Tuesday, Spokane Valley City Council unanimously passed a resolution affirming it as an "inclusive city" where discrimination is not tolerated.
received support at the meeting from Spokane NAACP President Phil Tyler and members of the Spokane County Human Rights Task Force. The resolution declared that "discrimination of any form is not and shall not be tolerated," and that "all individuals, families, and businesses are welcome so that they may flourish and prosper within its boundaries."
This comes two days after the city of Spokane approved a human rights ordinance
. But Spokane's ordinance is different than Spokane Valley's resolution. Spokane's ordinance is more comprehensive, including updates to its own rules and outlining protection and enforcement of civil rights under municipal code. Spokane Valley's resolution, on the other hand, mostly re-affirms Washington's nondiscrimination law, the state constitution, and the Valley's commitment to inclusiveness.
Spokane Valley councilman Ed Pace says that's not insignificant.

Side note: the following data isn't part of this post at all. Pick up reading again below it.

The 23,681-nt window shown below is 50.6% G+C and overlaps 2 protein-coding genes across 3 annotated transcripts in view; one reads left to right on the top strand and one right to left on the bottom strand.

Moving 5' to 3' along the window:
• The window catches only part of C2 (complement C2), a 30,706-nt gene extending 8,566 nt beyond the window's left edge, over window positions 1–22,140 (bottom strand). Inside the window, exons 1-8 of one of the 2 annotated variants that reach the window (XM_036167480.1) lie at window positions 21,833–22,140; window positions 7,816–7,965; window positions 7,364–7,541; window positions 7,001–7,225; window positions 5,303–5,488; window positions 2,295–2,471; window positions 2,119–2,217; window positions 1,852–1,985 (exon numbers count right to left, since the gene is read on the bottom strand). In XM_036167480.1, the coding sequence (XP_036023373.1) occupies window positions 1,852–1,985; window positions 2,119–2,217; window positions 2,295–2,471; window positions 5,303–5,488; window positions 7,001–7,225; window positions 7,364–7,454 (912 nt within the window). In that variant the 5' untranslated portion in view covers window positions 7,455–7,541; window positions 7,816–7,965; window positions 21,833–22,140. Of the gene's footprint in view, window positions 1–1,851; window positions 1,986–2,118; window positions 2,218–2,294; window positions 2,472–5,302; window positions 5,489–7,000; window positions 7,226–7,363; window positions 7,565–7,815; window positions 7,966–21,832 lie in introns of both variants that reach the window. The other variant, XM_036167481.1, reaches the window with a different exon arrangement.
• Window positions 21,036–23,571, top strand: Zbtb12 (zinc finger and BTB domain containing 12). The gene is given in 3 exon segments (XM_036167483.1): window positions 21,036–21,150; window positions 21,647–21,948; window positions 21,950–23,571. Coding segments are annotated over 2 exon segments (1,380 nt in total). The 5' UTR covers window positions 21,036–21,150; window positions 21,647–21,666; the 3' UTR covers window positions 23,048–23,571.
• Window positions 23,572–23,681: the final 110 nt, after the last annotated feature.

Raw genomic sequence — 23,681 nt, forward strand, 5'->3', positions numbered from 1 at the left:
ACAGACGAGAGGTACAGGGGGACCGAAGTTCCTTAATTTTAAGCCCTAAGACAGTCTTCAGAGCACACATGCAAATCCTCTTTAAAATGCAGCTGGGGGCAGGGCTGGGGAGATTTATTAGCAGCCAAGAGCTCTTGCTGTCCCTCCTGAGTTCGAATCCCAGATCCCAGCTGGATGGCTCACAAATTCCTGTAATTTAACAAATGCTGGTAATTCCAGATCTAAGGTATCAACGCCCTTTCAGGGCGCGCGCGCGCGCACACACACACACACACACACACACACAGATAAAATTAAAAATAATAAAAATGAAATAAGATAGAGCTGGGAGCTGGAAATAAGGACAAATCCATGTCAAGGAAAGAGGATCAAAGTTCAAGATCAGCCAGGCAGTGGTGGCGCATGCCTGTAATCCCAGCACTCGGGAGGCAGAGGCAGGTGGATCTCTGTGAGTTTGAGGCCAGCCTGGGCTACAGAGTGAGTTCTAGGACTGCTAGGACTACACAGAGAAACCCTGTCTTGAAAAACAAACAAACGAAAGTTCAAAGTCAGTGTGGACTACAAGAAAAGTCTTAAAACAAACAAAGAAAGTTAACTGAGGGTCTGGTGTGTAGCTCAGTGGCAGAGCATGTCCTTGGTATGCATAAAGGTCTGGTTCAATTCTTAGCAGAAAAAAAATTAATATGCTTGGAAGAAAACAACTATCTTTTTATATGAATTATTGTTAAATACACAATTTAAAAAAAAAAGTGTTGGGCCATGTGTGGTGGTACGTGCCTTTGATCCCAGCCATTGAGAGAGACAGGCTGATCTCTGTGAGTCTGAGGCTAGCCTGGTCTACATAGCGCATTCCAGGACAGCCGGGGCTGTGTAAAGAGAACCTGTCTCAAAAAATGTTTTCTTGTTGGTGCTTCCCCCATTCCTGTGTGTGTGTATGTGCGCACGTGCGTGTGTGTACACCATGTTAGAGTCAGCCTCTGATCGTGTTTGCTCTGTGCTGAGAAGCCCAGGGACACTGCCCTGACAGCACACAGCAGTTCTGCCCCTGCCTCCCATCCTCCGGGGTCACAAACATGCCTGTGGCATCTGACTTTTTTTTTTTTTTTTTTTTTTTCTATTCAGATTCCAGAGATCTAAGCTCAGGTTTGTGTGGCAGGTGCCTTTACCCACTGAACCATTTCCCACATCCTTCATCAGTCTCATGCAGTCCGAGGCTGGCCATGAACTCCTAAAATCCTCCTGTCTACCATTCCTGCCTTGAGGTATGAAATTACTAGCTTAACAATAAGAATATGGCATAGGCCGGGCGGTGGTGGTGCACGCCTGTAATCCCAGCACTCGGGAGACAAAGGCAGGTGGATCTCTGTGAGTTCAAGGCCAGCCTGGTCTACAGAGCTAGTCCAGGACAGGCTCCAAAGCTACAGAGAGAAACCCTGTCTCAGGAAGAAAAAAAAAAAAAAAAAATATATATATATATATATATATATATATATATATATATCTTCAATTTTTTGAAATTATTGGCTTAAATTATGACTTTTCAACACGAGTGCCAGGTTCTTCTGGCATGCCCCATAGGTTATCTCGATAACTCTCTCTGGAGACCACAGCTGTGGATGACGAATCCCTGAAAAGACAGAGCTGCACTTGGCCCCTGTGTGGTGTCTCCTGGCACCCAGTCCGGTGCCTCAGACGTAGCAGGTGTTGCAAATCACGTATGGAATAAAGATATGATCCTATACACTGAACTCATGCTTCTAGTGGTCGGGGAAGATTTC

"It's not trivial, what we did," Pace says. "It's us standing up and saying, 'we really believe this stuff.'"
Pace advocated for the resolution after asking a local black pastor what he would like from the city. Pace says he received no pushback from the rest of council.
The Valley's resolution cites the state's nondiscrimination law, which includes protections from discrimination based on race, sexual orientation, or disability.
Spokane Valley councilman Ed Pace
One public commenter at the meeting asked that the Valley council add the words "gender identity" to the resolution (Spokane mentions "gender identity" several times in its ordinance passed Monday). In 2015, Washington's Human Rights Commission added gender identity discrimination protections
to the nondiscrimination law in Washington that included the clarification that transgender people can use bathrooms and locker rooms consistent with their gender identity. Spokane Valley City Councilmembers Pace, Arne Woodard, Sam Wood and Mayor Rod Higgins signed a letter opposing that change
Pace tells the Inlander
that this resolution applies to everybody, including transgender people. He says this is about constitutional rights.
"I hope people see us as leaders saying, 'Look, the vision of our city is that this is a place where people can live, work and prosper.'"